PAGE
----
Journalism and the role of a journalist have been significantly changed due to new digital technologies. Rather than just writing for newspapers, radio, or television, journalists have had to actively engage with social media and use online platforms to connect with their audiences. New digital technologies have had both positive and negative effects for journalists.
According to Jericho (2012), one of the positive features of Twitter and other social media is that it, “allows journalists to make contacts with sources they otherwise have not found”.
Social media has not only allowed journalists to get direct contact with certain sources, it has also enabled a journalist’s audience to communicate and have conversations with them. As Jericho (2012) explained, “Twitter made journalists available to their readers in a manner that had never happened before. Before this new-media platform was constructed, journalists were essentially divorced from their readers or viewers”.
Ricketson (2012) discussed the fairly recent 24-hour news cycle and its effect on politics and journalism. He conveyed the negative side of having to report breaking news around the clock, “The number of reporters has not grown nearly as much as the number of outlets. The result is that there is more recycling, less checking, more commentary and interpretation”. There may be more news available, but it is not necessarily reported to the same high standard.
Information gathering for journalists is made much easier because of technological change but this also presents many problems to the journalist of trying to discriminate what is relevant and what is quality information (Ricketson 2012).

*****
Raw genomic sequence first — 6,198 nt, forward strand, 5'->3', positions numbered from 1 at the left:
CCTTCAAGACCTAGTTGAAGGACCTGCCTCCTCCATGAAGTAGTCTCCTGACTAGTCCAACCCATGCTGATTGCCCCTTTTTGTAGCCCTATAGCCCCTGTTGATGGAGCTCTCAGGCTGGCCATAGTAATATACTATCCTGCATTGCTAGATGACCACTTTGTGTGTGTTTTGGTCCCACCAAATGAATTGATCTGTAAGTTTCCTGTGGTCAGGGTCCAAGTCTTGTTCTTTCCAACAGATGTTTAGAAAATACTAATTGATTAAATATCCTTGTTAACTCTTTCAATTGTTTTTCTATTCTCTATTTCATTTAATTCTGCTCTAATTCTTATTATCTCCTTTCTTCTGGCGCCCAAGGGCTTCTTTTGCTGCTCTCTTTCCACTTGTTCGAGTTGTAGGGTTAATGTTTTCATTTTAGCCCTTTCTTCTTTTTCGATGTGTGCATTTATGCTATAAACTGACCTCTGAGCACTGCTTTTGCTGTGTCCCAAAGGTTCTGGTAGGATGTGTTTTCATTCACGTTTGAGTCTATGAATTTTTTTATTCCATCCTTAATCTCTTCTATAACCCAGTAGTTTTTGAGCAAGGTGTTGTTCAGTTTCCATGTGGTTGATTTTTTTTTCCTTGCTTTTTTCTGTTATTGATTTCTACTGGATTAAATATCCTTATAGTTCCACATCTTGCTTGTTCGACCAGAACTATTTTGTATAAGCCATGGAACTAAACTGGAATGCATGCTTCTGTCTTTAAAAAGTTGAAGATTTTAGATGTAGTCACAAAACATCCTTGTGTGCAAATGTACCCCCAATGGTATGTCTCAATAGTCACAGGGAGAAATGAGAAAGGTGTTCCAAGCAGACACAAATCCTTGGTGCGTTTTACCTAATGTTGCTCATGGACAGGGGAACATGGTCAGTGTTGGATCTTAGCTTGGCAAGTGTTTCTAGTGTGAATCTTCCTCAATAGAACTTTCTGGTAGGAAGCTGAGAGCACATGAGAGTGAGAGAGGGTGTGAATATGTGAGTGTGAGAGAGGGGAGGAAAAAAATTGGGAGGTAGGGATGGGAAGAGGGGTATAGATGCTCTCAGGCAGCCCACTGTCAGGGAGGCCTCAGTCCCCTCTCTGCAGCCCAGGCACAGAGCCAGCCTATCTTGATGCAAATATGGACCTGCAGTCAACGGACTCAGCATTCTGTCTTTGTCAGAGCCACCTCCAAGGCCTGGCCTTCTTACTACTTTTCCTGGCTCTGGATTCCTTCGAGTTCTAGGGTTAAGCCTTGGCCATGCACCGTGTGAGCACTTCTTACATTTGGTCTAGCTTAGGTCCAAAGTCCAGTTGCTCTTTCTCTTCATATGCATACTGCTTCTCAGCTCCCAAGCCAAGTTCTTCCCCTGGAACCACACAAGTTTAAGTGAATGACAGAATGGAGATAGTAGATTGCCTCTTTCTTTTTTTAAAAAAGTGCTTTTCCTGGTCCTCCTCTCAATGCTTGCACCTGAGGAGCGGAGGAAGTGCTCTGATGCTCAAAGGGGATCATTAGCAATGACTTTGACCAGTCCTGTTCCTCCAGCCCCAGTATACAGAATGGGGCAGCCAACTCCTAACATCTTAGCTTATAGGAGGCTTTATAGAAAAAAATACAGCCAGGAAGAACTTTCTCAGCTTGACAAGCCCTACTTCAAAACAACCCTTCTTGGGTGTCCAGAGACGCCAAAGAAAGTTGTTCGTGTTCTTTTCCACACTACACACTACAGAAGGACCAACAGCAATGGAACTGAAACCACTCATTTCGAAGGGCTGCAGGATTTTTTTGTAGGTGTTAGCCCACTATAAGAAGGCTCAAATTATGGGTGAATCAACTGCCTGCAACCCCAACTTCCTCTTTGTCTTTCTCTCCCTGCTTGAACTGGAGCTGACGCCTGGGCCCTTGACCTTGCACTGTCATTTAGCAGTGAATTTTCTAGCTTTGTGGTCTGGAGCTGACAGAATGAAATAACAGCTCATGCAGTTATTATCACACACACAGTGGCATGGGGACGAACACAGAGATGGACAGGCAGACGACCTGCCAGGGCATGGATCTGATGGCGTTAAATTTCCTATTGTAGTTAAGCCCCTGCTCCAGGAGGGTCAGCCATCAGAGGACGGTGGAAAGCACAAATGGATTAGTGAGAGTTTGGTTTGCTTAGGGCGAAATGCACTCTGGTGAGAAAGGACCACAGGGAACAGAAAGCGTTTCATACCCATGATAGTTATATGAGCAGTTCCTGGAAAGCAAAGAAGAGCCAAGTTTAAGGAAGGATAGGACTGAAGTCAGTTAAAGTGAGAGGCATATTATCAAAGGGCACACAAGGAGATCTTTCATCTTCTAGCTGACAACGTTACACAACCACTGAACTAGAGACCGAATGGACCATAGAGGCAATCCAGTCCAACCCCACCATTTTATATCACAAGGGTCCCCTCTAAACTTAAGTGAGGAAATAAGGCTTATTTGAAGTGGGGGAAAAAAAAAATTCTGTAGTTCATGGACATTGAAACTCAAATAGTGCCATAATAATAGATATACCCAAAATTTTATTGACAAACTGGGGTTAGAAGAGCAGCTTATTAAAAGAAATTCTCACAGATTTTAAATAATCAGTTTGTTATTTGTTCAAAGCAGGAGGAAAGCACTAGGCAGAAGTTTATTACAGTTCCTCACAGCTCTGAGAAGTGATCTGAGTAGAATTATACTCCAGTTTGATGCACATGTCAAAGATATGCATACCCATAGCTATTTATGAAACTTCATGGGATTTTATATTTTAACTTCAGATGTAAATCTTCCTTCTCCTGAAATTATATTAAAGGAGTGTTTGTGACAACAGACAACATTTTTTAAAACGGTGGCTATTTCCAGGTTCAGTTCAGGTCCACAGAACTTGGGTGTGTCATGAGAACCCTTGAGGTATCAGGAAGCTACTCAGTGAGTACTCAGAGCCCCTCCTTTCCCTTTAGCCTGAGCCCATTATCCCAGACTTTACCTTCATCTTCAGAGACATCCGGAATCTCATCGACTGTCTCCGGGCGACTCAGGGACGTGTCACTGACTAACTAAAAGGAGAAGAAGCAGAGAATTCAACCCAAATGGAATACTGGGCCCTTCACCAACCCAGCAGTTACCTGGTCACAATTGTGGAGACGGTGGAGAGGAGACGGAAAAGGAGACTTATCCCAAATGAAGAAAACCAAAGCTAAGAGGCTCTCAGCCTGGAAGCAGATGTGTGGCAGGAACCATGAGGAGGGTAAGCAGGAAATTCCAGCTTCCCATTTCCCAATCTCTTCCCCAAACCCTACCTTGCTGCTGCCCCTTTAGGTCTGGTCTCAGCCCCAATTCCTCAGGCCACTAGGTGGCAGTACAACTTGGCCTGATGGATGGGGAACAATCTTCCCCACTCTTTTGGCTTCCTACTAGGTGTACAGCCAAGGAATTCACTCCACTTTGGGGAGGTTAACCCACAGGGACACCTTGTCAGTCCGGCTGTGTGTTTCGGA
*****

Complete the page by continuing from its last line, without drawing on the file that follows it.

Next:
Journalism is not the only communication field which has been changed by digital technologies, public relations has also undergone a dramatic change. Foster (2012) explained that, “Brands need to join the online conversation in order to remain competitive and meet consumer demands”. It is a public relation consultant’s job to make sure that the companies they are working for are engaging with their target audience. Social media is now a key channel to publish content and engage directly with audience making PR less reliant on journalism, according to David Pembroke.
In the lecture he gave, David Pembroke also identified PR as no longer just about writing media releases and pitching stories to journalists. He said PR’s role now is to empower clients to take control of their own content. He believes that companies no longer need to rely on traditional media coverage, they are able to reach audience directly through own communication channels. Digital technology is not just a 9am-5pm task, both PR consultants and journalists need to always be on the ball and responding on social media.
The following YouTube clip explores the effect of social media on the profession of journalism:
Paul Lewis in this Tedx video looks into citizen journalism:
This article investigates the impact of social media on PR and journalism:
Foster, J. (2012). Writing Skills for Public Relations: Style and Technique for Mainstream and Social Media. London: Kogan Page.
Jericho, G. (2012). Journalists all a Twitter. In The Rise of the Fifth Estate: Social Media and Blogging in Australian Politics. Retrieved from http://webpac.canberra.edu.au/record=b1688007~S4
Ricketson, M. (2012). Australian Journalism Today. South Yarra: Palgrave Macmillan.